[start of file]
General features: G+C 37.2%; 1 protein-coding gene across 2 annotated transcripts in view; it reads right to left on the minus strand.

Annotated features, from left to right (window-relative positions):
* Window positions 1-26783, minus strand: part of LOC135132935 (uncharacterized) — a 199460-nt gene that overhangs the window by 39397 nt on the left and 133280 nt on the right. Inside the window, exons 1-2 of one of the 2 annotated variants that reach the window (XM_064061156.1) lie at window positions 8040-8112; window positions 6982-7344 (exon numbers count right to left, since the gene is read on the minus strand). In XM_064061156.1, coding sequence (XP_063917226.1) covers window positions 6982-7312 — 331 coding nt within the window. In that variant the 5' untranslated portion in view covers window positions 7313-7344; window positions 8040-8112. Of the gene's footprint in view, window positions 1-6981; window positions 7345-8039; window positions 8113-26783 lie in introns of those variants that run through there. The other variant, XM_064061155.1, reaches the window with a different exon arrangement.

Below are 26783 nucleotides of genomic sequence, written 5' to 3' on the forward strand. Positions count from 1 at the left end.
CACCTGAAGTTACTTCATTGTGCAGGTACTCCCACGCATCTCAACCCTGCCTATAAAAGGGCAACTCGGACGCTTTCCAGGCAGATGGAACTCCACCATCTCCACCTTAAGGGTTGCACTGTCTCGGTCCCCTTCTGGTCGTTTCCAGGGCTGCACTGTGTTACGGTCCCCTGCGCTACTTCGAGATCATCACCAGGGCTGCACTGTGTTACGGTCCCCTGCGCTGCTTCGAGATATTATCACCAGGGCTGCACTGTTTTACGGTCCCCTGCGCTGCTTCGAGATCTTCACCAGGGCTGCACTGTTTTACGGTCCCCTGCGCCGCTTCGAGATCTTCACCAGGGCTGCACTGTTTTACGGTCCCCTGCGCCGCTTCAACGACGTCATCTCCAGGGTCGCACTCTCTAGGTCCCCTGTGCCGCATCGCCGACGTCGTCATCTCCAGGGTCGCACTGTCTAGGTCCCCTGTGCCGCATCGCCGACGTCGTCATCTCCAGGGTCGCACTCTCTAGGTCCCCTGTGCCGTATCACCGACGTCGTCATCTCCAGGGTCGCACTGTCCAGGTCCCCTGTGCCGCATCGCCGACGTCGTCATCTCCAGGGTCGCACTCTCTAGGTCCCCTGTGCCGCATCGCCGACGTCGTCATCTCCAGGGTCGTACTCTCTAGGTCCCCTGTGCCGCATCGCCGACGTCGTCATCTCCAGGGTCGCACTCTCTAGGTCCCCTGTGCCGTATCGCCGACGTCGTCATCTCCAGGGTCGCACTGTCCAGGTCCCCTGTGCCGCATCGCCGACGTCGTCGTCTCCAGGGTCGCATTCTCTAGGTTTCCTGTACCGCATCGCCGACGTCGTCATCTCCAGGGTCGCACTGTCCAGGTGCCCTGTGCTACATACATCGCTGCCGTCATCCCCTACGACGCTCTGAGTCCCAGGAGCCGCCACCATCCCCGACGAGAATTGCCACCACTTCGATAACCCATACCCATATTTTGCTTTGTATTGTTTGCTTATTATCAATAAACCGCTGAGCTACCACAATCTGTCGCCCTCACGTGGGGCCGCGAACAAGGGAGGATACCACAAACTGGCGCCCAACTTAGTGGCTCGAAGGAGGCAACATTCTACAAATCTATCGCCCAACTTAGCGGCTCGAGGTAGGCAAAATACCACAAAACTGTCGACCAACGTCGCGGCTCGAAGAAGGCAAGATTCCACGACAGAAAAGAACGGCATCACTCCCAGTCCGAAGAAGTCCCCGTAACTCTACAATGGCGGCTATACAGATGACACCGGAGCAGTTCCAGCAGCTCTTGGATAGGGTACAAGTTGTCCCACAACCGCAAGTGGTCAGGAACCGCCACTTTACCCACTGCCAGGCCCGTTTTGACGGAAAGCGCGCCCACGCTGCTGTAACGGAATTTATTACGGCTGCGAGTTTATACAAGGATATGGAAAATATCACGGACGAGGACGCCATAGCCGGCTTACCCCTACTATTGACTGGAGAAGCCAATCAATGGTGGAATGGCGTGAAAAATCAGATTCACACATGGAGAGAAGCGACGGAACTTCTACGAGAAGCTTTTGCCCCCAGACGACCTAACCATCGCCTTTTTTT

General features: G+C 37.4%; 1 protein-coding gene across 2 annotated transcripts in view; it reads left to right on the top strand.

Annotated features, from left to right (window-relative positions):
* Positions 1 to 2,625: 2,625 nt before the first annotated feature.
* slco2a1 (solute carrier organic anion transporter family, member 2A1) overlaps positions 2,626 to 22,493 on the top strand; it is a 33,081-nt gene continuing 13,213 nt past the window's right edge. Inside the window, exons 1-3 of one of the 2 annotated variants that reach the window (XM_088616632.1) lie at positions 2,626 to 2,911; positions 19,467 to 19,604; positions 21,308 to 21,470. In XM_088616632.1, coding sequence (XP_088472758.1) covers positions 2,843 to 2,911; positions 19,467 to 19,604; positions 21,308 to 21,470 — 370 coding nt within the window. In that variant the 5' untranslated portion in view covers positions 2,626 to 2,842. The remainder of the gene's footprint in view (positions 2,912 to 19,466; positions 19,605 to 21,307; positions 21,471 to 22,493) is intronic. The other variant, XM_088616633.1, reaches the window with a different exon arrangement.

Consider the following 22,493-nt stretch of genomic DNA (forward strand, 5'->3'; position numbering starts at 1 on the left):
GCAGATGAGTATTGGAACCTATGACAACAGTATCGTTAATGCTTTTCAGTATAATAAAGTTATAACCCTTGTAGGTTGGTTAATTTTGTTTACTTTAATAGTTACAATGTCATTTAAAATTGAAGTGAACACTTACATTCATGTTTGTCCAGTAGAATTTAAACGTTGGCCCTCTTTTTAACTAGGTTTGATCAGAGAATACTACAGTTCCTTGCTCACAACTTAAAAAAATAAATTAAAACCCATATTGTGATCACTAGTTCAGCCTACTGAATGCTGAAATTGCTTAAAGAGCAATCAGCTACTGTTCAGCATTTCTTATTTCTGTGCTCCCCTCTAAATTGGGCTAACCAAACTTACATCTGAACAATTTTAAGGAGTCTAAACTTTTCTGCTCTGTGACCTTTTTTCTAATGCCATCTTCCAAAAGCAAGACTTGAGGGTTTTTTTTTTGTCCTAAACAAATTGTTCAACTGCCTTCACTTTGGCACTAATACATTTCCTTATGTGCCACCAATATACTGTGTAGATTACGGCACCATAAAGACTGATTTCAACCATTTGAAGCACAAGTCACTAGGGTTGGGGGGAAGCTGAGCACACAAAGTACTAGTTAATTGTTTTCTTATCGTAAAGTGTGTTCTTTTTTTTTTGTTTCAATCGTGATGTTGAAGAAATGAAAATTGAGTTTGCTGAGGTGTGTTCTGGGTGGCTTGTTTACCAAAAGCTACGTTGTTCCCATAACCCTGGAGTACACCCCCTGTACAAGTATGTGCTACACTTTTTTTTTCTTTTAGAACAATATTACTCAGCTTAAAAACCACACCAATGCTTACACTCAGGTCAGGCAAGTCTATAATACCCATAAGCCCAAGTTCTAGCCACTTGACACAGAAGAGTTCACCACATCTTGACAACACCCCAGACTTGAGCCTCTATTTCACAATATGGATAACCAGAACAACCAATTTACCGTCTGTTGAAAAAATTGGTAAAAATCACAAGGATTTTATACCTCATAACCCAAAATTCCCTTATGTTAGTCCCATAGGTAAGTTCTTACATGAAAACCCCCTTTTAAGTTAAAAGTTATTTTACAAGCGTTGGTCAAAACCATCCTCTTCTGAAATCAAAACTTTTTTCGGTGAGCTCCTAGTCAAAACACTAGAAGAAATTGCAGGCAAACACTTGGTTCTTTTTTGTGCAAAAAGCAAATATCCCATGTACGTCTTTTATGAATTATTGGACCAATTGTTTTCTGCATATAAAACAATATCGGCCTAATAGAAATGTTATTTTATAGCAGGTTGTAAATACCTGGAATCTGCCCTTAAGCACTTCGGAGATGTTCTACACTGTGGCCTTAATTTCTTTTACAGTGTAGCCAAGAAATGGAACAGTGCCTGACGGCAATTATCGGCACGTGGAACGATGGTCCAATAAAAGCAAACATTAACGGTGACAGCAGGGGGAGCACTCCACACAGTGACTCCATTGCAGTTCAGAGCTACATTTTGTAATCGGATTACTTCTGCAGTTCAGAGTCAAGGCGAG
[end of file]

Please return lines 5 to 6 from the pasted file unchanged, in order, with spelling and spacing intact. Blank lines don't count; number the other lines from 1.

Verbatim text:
CACCTGAAGTTACTTCATTGTGCAGGTACTCCCACGCATCTCAACCCTGCCTATAAAAGGGCAACTCGGACGCTTTCCAGGCAGATGGAACTCCACCATCTCCACCTTAAGGGTTGCACTGTCTCGGTCCCCTTCTGGTCGTTTCCAGGGCTGCACTGTGTTACGGTCCCCTGCGCTACTTCGAGATCATCACCAGGGCTGCACTGTGTTACGGTCCCCTGCGCTGCTTCGAGATATTATCACCAGGGCTGCACTGTTTTACGGTCCCCTGCGCTGCTTCGAGATCTTCACCAGGGCTGCACTGTTTTACGGTCCCCTGCGCCGCTTCGAGATCTTCACCAGGGCTGCACTGTTTTACGGTCCCCTGCGCCGCTTCAACGACGTCATCTCCAGGGTCGCACTCTCTAGGTCCCCTGTGCCGCATCGCCGACGTCGTCATCTCCAGGGTCGCACTGTCTAGGTCCCCTGTGCCGCATCGCCGACGTCGTCATCTCCAGGGTCGCACTCTCTAGGTCCCCTGTGCCGTATCACCGACGTCGTCATCTCCAGGGTCGCACTGTCCAGGTCCCCTGTGCCGCATCGCCGACGTCGTCATCTCCAGGGTCGCACTCTCTAGGTCCCCTGTGCCGCATCGCCGACGTCGTCATCTCCAGGGTCGTACTCTCTAGGTCCCCTGTGCCGCATCGCCGACGTCGTCATCTCCAGGGTCGCACTCTCTAGGTCCCCTGTGCCGTATCGCCGACGTCGTCATCTCCAGGGTCGCACTGTCCAGGTCCCCTGTGCCGCATCGCCGACGTCGTCGTCTCCAGGGTCGCATTCTCTAGGTTTCCTGTACCGCATCGCCGACGTCGTCATCTCCAGGGTCGCACTGTCCAGGTGCCCTGTGCTACATACATCGCTGCCGTCATCCCCTACGACGCTCTGAGTCCCAGGAGCCGCCACCATCCCCGACGAGAATTGCCACCACTTCGATAACCCATACCCATATTTTGCTTTGTATTGTTTGCTTATTATCAATAAACCGCTGAGCTACCACAATCTGTCGCCCTCACGTGGGGCCGCGAACAAGGGAGGATACCACAAACTGGCGCCCAACTTAGTGGCTCGAAGGAGGCAACATTCTACAAATCTATCGCCCAACTTAGCGGCTCGAGGTAGGCAAAATACCACAAAACTGTCGACCAACGTCGCGGCTCGAAGAAGGCAAGATTCCACGACAGAAAAGAACGGCATCACTCCCAGTCCGAAGAAGTCCCCGTAACTCTACAATGGCGGCTATACAGATGACACCGGAGCAGTTCCAGCAGCTCTTGGATAGGGTACAAGTTGTCCCACAACCGCAAGTGGTCAGGAACCGCCACTTTACCCACTGCCAGGCCCGTTTTGACGGAAAGCGCGCCCACGCTGCTGTAACGGAATTTATTACGGCTGCGAGTTTATACAAGGATATGGAAAATATCACGGACGAGGACGCCATAGCCGGCTTACCCCTACTATTGACTGGAGAAGCCAATCAATGGTGGAATGGCGTGAAAAATCAGATTCACACATGGAGAGAAGCGACGGAACTTCTACGAGAAGCTTTTGCCCCCAGACGACCTAACCATCGCCTTTTTTT

General features: G+C 37.4%; 1 protein-coding gene across 2 annotated transcripts in view; it reads left to right on the top strand.